Showing posts with label Westminster Election of 1784. Show all posts
Showing posts with label Westminster Election of 1784. Show all posts

Thursday, September 9, 2010

The Lovely Lady Salisbury

The Duchess of Gordon was a notorious rival of Georgiana's.  However, she wasn't the only Tory hostess Georgiana had to contend with.  Lady Salisbury may not have made it personal with Georgiana like her fellow Tory society hostess, but she packed a few punches.

Mary Amelia (sometimes written as Emily) was a dashing Irish rose.  Reynolds painted her in 1781 seductively slipping on her gloves while on a walk with her hyperactive spaniel (Walkies, walkies?! Let's go, let's go!).  It wasn't only a love for pups that Georgiana had in common with Lady Salisbury, they were both big gamblers and consequently both in large amounts of debt.  Lady Salisbury led the Tory women in canvassing during the 1784 Westminster election, but didn't receive nearly as much press as Georgiana's campaign. In fact, after reading about Lady Salisbury canvassing in March of that year Lady Spencer sent her daughters on mission to outdo the countess.  This would be the same Lady Spencer who begged her two daughters to stop their canvassing a mere two months later.

Unlike Georgiana, Lady Salisbury lived to a ripe old age.  Madame Guillotine has a fabulous post on her life which you should most certainly check out here.

Thursday, April 16, 2009

Voting Registry

I was thinking on this fine, sunny day how it was perfect weather for a good canvass. Then I remembered, why this was canvassing season after all! When Georgiana infamously canvassed for Charles James Fox in the 1784 Westminster election, she began in April and went into May. So my faithful citizens of the blogosphere, it is time for you to do your duty and register in your political party of choice. And no, Independent is not an option! We're talking serious politics here! Everyone knows the only two real parties are Tory and Whig. So which one are you?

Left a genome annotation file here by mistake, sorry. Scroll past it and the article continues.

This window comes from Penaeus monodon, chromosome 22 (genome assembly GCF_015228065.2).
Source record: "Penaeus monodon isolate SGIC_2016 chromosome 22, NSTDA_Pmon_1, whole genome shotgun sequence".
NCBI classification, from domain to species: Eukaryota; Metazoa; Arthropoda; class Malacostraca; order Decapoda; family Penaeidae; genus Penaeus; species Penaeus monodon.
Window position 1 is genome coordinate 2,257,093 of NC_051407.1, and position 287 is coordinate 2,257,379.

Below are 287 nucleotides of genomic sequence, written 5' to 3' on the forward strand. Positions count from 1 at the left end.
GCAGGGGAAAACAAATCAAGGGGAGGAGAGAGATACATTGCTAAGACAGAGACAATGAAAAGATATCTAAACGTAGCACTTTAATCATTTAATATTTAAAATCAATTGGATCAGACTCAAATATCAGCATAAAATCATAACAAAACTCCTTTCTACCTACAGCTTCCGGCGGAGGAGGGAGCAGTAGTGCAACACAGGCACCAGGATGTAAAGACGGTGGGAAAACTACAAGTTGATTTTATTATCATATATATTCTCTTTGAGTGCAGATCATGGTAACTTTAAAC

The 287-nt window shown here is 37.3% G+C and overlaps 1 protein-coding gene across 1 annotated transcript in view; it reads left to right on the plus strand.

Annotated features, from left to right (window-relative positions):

You might be a Tory if:
  • You support the King's right to the direction of state
  • You support or attended Oxford
  • You would rather have a mad king on the throne than a party-animal prince
  • You are not totally opposed to slavery...the prices of massages these day, sheesh!
  • You tend to be a bit conservative
  • You think religion is very important, and by religion I mean the only religion, Anglican!
  • You are a fan of William Pitt, even if he won't admit he's really a Tory
  • You wouldn't mind kidnapping someone in the name of getting the right person elected.
  • You think of yourself as old-fashioned, because some values should never go extinct

You might be a Whig if:
  • You constantly find yourself out with the lads at the local Gentlemen's Club
  • You support or attended Cambridge